2 SCS schools under scrutiny for possible TCAP cheating - WMC Action News 5 - Memphis, Tennessee

2 SCS schools under scrutiny for possible TCAP cheating

(Source: WMC Action News 5) (Source: WMC Action News 5)
SHELBY COUNTY, TN (WMC) -


Two Shelby County School District elementary schools are at the center of a TCAP cheating investigation, making SCS one of three school districts across the state flagged for an audit.

State test examiners said a high number of wrong answers were erased and changed to right answers at Alcy and LaRose Elementary schools.

A proctor for one of the schools in question said the teachers were professional and the students worked hard to succeed for months.

"What you're looking at are situations where you have more erasures than the average," said Tennessee Department of Education Deputy Commissioner Stephen Smith.

New Hope Baptist Church Deacon Robert Pope helped lead a national initiative, grounded in Memphis, to adopt inner city schools. Alcy Elementary was on his list.

"If you can impact the children, you can impact that family, which will impact that community," said Pope.

Church members helped students struggling with reading comprehension, then served as proctors who make sure that both teachers and students follow state TCAP guidelines.

"I didn't see anybody being helped by the teacher or being helped by us or being helped by each other," Pope added.

The State's analysis found wrong-to-right answers erased at the two SCS schools at 70 percent or greater.

SCS said the investigation focuses on small groups of students; in some cases, just one or two students in a school are under scrutiny.

"If you're going to give them a pencil with an eraser, you're going to have to give them very specific instructions not to use their eraser," Pope said.

"It's always good to have safeguards in place,” said SCS board member Stephanie Love.  “But, then again, if we're focusing on the erasure analysis then what are we telling our students? Don't make a mistake? And even if you do, don't go back and erase it, because the district may very well get audited for this?”

SCS also said test administrators distribute and collect tests in the presence of proctors. When students aren't taking the examination, all materials are locked away. Only the principal and the building test coordinator have a key to access the materials.

According to SCS, the state doesn't require them to notify parents about the investigation until it's complete.  If they find any wrongdoing, termination and loss of teaching or administrative licenses would follow.

Meanwhile, Deacon Pope believes in the students.

"I was dealing with fifth graders," Pope explained. "They were interested and excited about going to the sixth grade. They thought this test was going to be their bridge to the sixth grade."

So far, the Tennessee Department of Education hasn't concluded that any schools in Shelby County cheated on the TCAPs, but there is no information on how long the state’s audit may take.

SCS released the following statement and background information about the audit:

Statement on the audit:

“At the request of the Tennessee Department of Education, the District completed a thorough investigation of testing practices in schools where there were erasure marks that may require further review.  We did not find anything indicating that testing had been handled inappropriately.  The state department is also conducting its own investigation, and we are still awaiting those results.”

Additional statement on testing security:

“Issues related to testing security are handled with the utmost seriousness.  All schools and staff are continually reminded of the importance of following testing protocols.  In addition to ensuring a fair testing environment for our students, the correct administration of tests is crucial in order to obtain the valid data we need to improve instruction for our students.”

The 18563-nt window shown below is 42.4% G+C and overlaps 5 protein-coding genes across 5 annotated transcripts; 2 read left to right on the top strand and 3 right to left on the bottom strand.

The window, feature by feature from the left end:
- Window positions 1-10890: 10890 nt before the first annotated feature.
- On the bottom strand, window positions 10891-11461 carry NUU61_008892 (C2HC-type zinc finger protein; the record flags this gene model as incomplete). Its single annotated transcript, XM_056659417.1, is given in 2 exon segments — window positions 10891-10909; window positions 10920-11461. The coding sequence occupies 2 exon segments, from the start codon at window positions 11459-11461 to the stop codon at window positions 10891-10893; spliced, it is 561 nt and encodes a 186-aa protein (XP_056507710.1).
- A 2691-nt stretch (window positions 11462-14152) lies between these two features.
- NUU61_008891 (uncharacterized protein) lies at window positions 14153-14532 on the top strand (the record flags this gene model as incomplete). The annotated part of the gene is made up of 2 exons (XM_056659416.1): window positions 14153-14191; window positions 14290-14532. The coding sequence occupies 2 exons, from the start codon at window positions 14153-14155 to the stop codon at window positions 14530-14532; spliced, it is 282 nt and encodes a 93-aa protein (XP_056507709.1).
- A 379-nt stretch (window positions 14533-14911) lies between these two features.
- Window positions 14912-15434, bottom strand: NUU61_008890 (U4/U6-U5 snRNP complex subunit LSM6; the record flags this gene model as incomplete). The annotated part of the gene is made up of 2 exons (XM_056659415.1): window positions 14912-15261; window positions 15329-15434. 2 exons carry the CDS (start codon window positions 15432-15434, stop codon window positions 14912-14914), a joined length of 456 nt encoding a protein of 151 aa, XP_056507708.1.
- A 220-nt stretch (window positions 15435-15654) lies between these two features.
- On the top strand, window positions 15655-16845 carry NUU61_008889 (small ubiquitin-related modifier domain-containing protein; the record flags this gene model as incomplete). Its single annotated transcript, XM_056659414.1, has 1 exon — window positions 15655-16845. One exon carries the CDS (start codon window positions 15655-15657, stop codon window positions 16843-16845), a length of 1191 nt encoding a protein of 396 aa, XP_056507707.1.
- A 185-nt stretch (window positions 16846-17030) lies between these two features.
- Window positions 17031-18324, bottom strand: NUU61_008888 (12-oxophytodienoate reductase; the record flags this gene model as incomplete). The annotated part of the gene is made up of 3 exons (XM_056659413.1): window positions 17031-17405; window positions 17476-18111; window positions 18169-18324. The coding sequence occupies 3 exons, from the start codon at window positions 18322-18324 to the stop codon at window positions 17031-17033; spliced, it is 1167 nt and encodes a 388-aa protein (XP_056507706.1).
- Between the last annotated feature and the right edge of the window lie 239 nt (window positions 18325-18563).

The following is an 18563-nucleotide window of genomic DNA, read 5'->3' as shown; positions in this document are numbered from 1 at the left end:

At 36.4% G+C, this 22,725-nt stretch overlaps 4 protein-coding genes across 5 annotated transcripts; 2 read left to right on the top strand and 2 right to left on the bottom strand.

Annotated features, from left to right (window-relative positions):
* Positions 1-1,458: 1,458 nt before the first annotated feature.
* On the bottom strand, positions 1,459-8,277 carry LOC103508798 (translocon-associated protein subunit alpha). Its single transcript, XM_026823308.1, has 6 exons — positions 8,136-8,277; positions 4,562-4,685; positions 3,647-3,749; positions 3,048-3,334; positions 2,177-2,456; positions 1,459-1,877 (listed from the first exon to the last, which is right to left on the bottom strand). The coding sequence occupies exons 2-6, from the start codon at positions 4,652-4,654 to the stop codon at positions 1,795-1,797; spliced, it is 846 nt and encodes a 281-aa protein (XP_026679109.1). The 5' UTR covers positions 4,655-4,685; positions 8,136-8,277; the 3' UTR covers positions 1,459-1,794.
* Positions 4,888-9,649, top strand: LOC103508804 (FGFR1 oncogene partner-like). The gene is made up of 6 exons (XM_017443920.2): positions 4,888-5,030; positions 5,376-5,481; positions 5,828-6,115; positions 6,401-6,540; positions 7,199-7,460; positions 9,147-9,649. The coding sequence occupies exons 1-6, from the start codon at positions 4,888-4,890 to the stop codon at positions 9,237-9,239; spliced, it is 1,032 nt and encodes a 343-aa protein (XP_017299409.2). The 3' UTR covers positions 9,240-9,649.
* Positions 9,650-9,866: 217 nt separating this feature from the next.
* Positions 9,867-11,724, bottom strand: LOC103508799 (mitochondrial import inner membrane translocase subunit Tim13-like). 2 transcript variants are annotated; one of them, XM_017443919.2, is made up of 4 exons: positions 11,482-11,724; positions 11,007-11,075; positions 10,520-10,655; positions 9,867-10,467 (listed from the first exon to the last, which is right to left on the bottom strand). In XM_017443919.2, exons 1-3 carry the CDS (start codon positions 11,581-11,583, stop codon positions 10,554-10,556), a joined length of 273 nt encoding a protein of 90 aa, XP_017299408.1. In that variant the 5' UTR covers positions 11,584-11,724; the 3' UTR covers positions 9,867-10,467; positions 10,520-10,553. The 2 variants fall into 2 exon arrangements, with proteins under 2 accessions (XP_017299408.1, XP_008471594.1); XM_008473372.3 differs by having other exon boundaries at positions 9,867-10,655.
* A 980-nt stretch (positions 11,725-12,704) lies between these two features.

Other background information:

This is not an investigation into the District’s testing practices districtwide.  The investigation is focused on cases of small groups of students-- in some cases 1-2 students within in a school.

How are tests handled before and after testing?

Two adults, a proctor and a test administrator, are in each testing area during testing.  Materials are checked out each morning from the building test coordinator just prior to testing.  They are returned by the test administrator immediately after that day’s testing session.  The test administrator distributes and collects the tests in the presence of the proctor.  While not in use, all materials are secured in a locked location to which only the principal and the building test coordinator have a key.

What systems are in place to ensure there is no cheating?

In addition to the above, the District trains all building test coordinators on test security measures prior to each test.  Then, the building test coordinators train faculty members at each school.  In addition, district monitors visit every school during testing and review the school’s testing process.  Once test results are received, the District carefully reviews the scores to determine whether a school needs further review.

What punishments do faculty members face if caught cheating?

Cheating will not be tolerated.  Anyone involved with a breach of testing security faces discipline up to termination and loss of teaching/administrative license.

Why weren’t parents alerted about the investigation?

The District followed the protocol provided by the TDOE.  Also, we would not release any information to parents or to external stakeholders until the state finishes its investigation and shares its results with the District. 

When do you expect the results of the state’s audit?  

We do not have an estimated time for the results of the state’s investigation.

Copyright 2015 WMC Action News 5. All rights reserved. 

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